By: Georgia Hurst
A previvor analyzes the similarities and overlaps between living with Lynch syndrome and a BRCA mutation.
A few years ago, Karen Malkin-Lazarovitz, founder of the BRCA Sisterhood on Facebook, reached out to me and asked me if I would be an administrator for the group. The BRCA Sisterhood is the largest BRCA Facebook support group for women, with 10,000 members – it’s an incredible resource for those recently diagnosed with BRCA. It is considering options for how to proceed. Karen’s group includes women from all over the world who share their stories, decisions and intimate details of their lives. I have had my share of issues following the removal of my ovaries, and this group has also been an enormous source of emotional support for me. In addition, I have gained tremendous insight into the reality of what life is like when you carry a BRCA gene mutation.
When Karen reached out to me, it was because many women in the group who were undergoing genetic testing for BRCA discovered they had one of the five known Lynch syndrome mutations. A few women in the group carried both a BRCA mutation and a Lynch syndrome mutation. Karen took note of my advocacy work and requested I join her administration team. While cancer risks and implications differ between Lynch syndrome and BRCA, there happen to be many parallels between the two conditions. Many women who carry a mutation in BRCA or Lynch syndrome may undergo similar prophylactic measures, removing the uterus, ovaries and fallopian tubes.
However, many BRCA-positive women also undergo prophylactic double mastectomies to reduce their risk of breast cancer drastically. Some opt for breast reconstruction with the hope of trying to regain some level of physical normalcy. While these BRCA positive women may be reducing their breast cancer risk by having their breasts removed, many also suffer long-term consequences due to their breast surgery or reconstruction. Some women report chronic pain in their upper body, a loss of upper body strength and a lack of sexual sensation in their chest. Some women opt to keep their nipples, others have 3D nipples tattooed, while others decide to forgo nipples altogether. After my ovaries were removed, I felt highly defeminized. So I cannot begin to fathom how women with BRCA gene mutations who undergo mastectomy feel, specifically those who cannot afford to undergo breast reconstruction, as that would be something significant to me.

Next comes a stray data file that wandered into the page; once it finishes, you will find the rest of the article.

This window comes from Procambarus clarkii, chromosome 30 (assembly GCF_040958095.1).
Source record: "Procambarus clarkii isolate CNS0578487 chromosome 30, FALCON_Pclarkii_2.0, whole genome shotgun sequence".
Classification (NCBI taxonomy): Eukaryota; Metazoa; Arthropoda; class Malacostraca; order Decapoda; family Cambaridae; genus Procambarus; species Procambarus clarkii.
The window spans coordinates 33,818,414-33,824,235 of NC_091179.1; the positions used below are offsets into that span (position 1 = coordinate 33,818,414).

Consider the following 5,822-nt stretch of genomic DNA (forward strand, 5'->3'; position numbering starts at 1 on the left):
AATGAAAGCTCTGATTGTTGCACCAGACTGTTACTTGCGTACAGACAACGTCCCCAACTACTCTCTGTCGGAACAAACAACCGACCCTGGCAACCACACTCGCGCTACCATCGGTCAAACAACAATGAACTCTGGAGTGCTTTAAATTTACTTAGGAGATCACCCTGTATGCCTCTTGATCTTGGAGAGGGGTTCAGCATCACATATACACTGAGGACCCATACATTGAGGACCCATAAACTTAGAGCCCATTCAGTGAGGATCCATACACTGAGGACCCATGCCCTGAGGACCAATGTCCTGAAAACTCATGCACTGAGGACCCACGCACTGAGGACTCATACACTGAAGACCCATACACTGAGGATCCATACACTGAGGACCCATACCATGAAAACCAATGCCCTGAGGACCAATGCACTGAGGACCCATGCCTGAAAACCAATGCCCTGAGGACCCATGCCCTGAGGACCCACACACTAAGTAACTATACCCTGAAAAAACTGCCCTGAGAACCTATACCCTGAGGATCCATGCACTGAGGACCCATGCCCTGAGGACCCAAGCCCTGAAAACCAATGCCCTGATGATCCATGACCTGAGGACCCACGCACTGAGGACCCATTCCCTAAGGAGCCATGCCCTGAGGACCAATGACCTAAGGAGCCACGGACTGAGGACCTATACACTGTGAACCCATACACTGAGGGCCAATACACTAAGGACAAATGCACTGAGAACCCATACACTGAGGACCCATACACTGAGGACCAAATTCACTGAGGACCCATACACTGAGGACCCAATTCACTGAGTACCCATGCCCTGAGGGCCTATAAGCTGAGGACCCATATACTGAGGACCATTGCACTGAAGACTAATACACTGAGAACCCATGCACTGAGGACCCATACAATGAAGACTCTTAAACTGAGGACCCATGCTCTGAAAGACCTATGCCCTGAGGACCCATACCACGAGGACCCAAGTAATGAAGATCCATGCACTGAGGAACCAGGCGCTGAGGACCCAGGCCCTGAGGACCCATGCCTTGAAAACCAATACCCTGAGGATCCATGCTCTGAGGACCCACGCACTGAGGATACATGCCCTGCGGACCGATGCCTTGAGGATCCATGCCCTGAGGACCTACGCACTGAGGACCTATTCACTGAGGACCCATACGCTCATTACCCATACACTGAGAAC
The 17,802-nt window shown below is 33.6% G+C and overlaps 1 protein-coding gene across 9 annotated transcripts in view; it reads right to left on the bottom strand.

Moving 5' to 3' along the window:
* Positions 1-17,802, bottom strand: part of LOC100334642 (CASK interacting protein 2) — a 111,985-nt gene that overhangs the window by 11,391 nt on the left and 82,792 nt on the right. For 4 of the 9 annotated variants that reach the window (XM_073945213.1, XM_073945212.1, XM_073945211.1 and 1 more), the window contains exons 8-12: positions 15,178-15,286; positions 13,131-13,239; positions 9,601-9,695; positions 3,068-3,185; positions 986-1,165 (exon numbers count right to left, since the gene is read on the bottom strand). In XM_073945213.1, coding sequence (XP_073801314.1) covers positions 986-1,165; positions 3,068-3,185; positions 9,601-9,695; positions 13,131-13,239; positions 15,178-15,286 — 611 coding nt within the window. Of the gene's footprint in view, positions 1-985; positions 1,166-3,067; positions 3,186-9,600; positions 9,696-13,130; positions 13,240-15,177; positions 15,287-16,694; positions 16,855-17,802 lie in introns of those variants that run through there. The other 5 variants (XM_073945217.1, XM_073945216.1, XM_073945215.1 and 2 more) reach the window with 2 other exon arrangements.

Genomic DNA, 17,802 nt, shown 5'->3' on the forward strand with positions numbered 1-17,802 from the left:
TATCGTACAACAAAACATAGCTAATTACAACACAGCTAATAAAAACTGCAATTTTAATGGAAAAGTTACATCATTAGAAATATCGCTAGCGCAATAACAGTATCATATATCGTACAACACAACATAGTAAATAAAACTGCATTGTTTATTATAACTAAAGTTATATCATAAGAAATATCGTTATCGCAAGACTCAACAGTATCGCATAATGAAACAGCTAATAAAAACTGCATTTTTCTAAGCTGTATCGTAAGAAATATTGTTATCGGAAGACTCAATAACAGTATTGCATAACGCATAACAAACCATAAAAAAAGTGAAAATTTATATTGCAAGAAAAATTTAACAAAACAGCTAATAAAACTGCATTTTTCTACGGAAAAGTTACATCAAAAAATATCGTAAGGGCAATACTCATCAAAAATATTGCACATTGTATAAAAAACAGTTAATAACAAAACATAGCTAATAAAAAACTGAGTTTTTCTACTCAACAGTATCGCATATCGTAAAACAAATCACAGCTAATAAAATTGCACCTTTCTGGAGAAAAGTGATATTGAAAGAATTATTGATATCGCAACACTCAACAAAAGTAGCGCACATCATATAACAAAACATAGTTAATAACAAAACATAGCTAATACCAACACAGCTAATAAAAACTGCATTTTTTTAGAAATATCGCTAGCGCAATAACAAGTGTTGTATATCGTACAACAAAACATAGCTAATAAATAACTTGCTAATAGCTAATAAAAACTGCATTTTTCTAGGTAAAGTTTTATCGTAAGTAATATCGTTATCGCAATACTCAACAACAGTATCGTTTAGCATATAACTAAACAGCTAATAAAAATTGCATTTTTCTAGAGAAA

Sadly, not everyone has access to Angelina Jolie’s breast surgeon and top-notch medical care or can afford to take extended periods off of work. Not everyone understands that women with BRCA gene mutations are not simply having “boob jobs.” Women are doing this to save their lives. Mastectomy and breast reconstruction can be a long, arduous, painful process. Plastic surgeons’ skills and aesthetics vary. Just like any other profession, some are great, and others are not so great. A patient can be thrilled with her final results, or a patient can be unsatisfied or even disfigured, which only brings on a constellation of other financial, physical and emotional problems.
The one thing that concerns me deeply is that many women and men with BRCA mutations may know carriers. The women are going to great lengths to reduce their breast and ovarian cancer risks but are not adequately screened for other cancers for which they are still at risk. Men can also carry and pass on a BRCA gene mutation to daughters AND sons. Other cancers associated with BRCA mutations include a man’s pancreas, stomach, colon, melanoma and prostate. In addition, one in 43 Ashkenazi Jews is a BRCA mutation carrier. Unfortunately, many Jewish people have significant medical gaps in their family medical history due to losing their families in the Holocaust and may not have a complete family history that may have tipped them off to be at increased risk.
For example, it is recommended that screening for colorectal cancer for women and men with a BRCA1 mutation be initiated at 40 years. Still, I have found most BRCA carriers don’t know about this risk for colon cancer. According to Ellen Matloff, M.S., CGC and President of My Gene Counsel, “Some studies have suggested that women who carry BRCA mutations are at increased risk for colon cancer, especially if they have a strong family history of the disease, while others show no increased risk. Although national guidelines do not recommend additional colon screening for BRCA carriers, it is recommended that carriers explore their family history for colorectal cancer and, if there is a strong family history and/or cases diagnosed before age 55, speak to their physicians to see if they qualify for additional and/or earlier surveillance.”
More than this, most women with genetic testing are not even meeting with a certified genetic counselor – their doctors are not referring them to one. Even if you have undergone prophylactic surgeries, please be sure to seek a certified genetic counselor to understand your particular genetic mutation better and ensure that you are experiencing the correct health screenings. Appropriate health screenings, even after surgeries, are still essential to maintain your health. This way, if cancer occurs, it may be detected as early as possible when it’s most treatable.
Barbara Jacoby is an award winning blogger that has contributed her writings to multiple online publications that have touched readers worldwide.